Younger has served on the Minnesota Board of Professional Responsibility and been of counsel to a Minnesota law firm. She is a member of the bar in New York, the District of Columbia, and Minnesota. She is also a member of the United States Supreme Court bar and the bars of several other federal courts. She is a life member of the American Law Institute. She acts as adviser to the student-run Theatre of the Relatively Talentless (TORT), and is a regular performer in its productions.
Remembering Judge Weinfeld, in Edward Weinfeld: A Judicious Life 92 (Federal Bar Foundation, 1998)
In Praise of Libraries, in Why Can't They Write: A Symposium on the State of Written Communication 18 (Thomas E. Douglass, John L. Idol & Sterling K. Eisiminger, eds., University Press of America, 1979)
The Role and Contributions of Woman Trustees and Administrators in Achieving Affirmative Action and Everything Else, in Gateways and Barriers for Women in the University Community: Proceedings of the Mary Donlon Alger Conference for Trustees and Administrators 56 (Office of University Publications, Cornell University, 1977)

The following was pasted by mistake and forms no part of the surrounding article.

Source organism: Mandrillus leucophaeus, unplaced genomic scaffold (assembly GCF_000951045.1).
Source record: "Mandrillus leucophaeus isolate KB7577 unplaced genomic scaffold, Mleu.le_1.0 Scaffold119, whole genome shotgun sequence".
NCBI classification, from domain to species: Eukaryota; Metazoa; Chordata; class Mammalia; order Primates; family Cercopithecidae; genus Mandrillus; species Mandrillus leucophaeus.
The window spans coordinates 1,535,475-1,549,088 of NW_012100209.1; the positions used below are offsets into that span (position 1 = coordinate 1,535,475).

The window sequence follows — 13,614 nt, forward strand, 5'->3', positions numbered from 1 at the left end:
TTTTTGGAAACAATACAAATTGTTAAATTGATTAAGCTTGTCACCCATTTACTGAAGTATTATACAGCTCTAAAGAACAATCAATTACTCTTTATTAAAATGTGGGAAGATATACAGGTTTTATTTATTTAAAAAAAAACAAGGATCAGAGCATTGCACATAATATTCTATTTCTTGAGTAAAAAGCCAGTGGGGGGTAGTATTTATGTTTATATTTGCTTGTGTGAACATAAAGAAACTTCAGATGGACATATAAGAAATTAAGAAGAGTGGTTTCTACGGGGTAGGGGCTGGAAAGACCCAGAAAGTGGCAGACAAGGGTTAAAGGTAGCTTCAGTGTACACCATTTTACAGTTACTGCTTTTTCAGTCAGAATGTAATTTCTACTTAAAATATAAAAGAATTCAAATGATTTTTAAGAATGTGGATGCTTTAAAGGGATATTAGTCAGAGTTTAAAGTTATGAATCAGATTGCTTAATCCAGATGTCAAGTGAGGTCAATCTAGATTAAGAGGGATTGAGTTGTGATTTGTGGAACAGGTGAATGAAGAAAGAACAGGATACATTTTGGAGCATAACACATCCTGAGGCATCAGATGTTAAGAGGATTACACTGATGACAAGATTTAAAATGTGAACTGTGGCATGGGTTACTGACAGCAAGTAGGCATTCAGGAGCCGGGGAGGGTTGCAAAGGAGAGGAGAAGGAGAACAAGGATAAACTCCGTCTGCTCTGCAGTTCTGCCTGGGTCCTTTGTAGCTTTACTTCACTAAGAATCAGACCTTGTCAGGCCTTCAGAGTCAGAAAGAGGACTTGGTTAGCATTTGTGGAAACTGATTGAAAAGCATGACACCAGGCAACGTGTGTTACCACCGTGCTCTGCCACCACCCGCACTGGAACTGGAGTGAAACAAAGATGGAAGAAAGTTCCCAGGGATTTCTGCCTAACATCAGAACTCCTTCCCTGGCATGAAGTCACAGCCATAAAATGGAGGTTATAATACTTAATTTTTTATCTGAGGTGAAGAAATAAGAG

Falling in Love, 58 Saint Louis University Law Journal 767 (2014)
Whose America?, 22 Constitutional Commentary 241 (2005) (reviewing Lindsay G. Robertson, Conquest By Law: How the Discovery of America Dispossessed Indigenous Peoples of Their Lands (Oxford University Press, 2005) & Stuart Banner, How The Indians Lost Their Land: Law and Power on the Frontier (Belknap Press, 2005)) (review essay)
Book Review, 2 Signs: Journal of Women in Culture and Society 461 (1976) (reviewing Leo Kanowitz, Sex Roles in Law and Society: Cases and Materials (University of New Mexico Press, 1973), Kenneth M. Davidson, Ruth Bader Ginsburg & Herma Hill Kay, Sex-based Discrimination (West Publishing, 1974) & Barbara A. Babcock, et al., Sex Discrimination and the Law: Causes and Remedies (Little, Brown, 1975))